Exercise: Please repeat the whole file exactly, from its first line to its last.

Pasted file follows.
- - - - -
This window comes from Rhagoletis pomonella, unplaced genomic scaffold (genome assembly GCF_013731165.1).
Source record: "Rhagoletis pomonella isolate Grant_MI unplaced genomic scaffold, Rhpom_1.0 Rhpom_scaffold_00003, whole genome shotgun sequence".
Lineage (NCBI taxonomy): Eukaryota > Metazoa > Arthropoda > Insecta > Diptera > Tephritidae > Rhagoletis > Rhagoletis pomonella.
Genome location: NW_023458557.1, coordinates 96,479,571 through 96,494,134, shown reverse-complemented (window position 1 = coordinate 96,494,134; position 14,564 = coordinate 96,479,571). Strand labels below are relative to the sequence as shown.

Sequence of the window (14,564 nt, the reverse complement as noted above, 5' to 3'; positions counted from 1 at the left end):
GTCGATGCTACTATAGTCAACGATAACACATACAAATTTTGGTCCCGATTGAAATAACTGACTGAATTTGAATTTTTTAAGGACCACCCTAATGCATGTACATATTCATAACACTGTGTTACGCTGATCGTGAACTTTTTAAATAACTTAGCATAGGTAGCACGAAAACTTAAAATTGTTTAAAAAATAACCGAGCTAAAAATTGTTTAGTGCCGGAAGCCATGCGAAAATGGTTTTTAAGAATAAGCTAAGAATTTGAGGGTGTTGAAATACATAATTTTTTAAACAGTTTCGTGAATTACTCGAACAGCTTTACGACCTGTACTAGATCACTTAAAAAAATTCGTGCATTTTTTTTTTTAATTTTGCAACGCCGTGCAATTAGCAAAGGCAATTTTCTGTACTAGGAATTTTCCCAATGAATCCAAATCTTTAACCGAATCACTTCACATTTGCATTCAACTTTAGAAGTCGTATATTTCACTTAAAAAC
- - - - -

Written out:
This window comes from Rhagoletis pomonella, unplaced genomic scaffold (genome assembly GCF_013731165.1).
Source record: "Rhagoletis pomonella isolate Grant_MI unplaced genomic scaffold, Rhpom_1.0 Rhpom_scaffold_00003, whole genome shotgun sequence".
Lineage (NCBI taxonomy): Eukaryota > Metazoa > Arthropoda > Insecta > Diptera > Tephritidae > Rhagoletis > Rhagoletis pomonella.
Genome location: NW_023458557.1, coordinates 96,479,571 through 96,494,134, shown reverse-complemented (window position 1 = coordinate 96,494,134; position 14,564 = coordinate 96,479,571). Strand labels below are relative to the sequence as shown.

Sequence of the window (14,564 nt, the reverse complement as noted above, 5' to 3'; positions counted from 1 at the left end):
GTCGATGCTACTATAGTCAACGATAACACATACAAATTTTGGTCCCGATTGAAATAACTGACTGAATTTGAATTTTTTAAGGACCACCCTAATGCATGTACATATTCATAACACTGTGTTACGCTGATCGTGAACTTTTTAAATAACTTAGCATAGGTAGCACGAAAACTTAAAATTGTTTAAAAAATAACCGAGCTAAAAATTGTTTAGTGCCGGAAGCCATGCGAAAATGGTTTTTAAGAATAAGCTAAGAATTTGAGGGTGTTGAAATACATAATTTTTTAAACAGTTTCGTGAATTACTCGAACAGCTTTACGACCTGTACTAGATCACTTAAAAAAATTCGTGCATTTTTTTTTTTAATTTTGCAACGCCGTGCAATTAGCAAAGGCAATTTTCTGTACTAGGAATTTTCCCAATGAATCCAAATCTTTAACCGAATCACTTCACATTTGCATTCAACTTTAGAAGTCGTATATTTCACTTAAAAAC